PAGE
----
And if you don't know Sam and her work, here's her website. I'm working through a couple of her Studies books with my students who've suddenly developed an interest in classical music. Her arrangements are really great. Link

(And btw, Sam's Little Book of Giulani does not contain The Four Seasons...)

Monday, October 02, 2023

Gofundme for Dave Talsma

An update on luthier Dave Talsma, who today is having his 11th surgery following a motorcycle accident a few weeks ago. 

Denise Talsma reports that Dave remains in good spirits and is making progress like a champ. TALSMASTRONG!

If you're a fan of Dave and his work, you can help Dave and Denise out with a gift of support during Dave's surgeries and recovery. Here's the Gofundme page where you can make a donation: Link

And it being October now, here's a Halloween treat. Dave's Jack Skellington camp style ukulele!

Sunday, September 10, 2023

Aloha, Jimmy

 With the passing of Jimmy Buffett earlier this week, we were reminded of of a couple of his memorable ukulele performances.

Here is an appearance on The Tonight Show with Jimmy Fallon...

Jimmy making a surprise appearance with his cousin Warren at a Berkshire Hathaway event for MBA students. Stay through the end for Warren's remarks...

Jimmy was also instrumental in introducing Jake Shimabukuro to Parrotheads. Here's a nice little clip of Jake telling the story of Jimmy inviting him to sit in with the band.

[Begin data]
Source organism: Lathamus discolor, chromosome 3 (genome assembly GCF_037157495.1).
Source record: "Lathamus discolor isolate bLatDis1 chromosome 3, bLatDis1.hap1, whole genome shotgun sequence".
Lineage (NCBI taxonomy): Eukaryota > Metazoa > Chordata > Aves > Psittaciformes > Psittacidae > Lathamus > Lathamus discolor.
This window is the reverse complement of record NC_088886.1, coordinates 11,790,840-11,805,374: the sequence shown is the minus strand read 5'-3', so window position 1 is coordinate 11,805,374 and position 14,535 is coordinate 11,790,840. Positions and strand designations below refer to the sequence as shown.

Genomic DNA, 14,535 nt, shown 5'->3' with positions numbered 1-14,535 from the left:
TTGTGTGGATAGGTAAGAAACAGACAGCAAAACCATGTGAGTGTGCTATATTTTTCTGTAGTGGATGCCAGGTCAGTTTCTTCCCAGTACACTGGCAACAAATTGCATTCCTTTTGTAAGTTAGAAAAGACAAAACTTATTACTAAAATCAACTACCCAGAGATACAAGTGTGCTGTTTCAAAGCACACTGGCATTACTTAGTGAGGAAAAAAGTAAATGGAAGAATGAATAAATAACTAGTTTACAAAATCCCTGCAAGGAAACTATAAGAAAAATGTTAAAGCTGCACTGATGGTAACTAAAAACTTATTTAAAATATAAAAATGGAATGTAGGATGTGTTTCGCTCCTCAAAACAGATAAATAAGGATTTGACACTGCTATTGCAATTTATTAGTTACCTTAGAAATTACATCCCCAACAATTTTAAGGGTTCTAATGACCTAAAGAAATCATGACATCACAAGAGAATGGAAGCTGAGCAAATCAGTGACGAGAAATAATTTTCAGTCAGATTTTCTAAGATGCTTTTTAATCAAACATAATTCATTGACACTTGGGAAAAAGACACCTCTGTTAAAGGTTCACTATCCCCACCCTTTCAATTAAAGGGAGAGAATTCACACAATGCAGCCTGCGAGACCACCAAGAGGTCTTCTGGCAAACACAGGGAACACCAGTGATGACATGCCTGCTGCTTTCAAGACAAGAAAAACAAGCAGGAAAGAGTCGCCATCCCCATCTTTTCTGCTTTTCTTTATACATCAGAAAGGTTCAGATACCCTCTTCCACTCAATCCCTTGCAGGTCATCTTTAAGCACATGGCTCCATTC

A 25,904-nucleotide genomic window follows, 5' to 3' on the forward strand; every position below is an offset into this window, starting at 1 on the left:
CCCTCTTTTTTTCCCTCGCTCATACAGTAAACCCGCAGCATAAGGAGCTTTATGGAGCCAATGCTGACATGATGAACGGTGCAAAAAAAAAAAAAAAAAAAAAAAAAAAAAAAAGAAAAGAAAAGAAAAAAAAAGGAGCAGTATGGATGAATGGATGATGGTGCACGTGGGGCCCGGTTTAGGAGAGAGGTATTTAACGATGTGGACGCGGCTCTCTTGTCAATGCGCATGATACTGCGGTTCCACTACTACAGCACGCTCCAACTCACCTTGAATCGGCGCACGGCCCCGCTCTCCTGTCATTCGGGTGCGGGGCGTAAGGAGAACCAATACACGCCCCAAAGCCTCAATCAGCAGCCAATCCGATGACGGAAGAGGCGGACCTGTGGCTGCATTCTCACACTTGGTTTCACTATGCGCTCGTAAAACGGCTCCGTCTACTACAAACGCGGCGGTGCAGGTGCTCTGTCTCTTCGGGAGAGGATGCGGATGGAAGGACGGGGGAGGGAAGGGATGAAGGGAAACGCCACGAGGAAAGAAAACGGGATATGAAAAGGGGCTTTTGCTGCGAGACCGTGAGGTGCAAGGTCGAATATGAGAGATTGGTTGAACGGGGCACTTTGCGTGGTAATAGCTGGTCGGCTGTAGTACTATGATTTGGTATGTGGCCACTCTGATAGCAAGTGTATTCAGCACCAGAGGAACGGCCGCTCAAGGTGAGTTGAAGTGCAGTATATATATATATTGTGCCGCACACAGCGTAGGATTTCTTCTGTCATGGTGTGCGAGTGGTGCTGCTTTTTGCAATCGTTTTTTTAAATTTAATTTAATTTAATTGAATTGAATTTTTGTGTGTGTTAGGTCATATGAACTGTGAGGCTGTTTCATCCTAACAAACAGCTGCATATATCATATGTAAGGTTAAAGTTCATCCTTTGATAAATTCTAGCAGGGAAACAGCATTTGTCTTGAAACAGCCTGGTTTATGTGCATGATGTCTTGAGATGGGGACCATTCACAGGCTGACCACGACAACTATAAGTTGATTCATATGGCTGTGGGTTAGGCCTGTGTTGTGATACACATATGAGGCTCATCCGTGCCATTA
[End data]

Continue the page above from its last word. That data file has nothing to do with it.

And a little of Jimmy singing Jake's praises...

Have another memory to share? Post it in the comments.

Thursday, September 07, 2023

Dave Talsma Recovering from Motorcycle Accident

Sending much aloha to our friend and master luthier Dave Talsma, who is recovering from a recent motorcycle accident.

It seems his injuries were significant, but that he's making progress and is remaining in good spirits.

Love, too, to his wife Denise and the entire Talsma family.

If you'd like to send Dave a card, here is his mailing address:

7550 Church Street 

Swartz Creek, Michigan 48473

If you don't yet know Dave's work, check it out now. He's the genius builder of the legendary Warren Buffett Dairy Queen Ukulele. Amazing work, and truly fine player's instruments. Link

Tuesday, August 01, 2023

Ford Hawaiians in Ukulele Magazine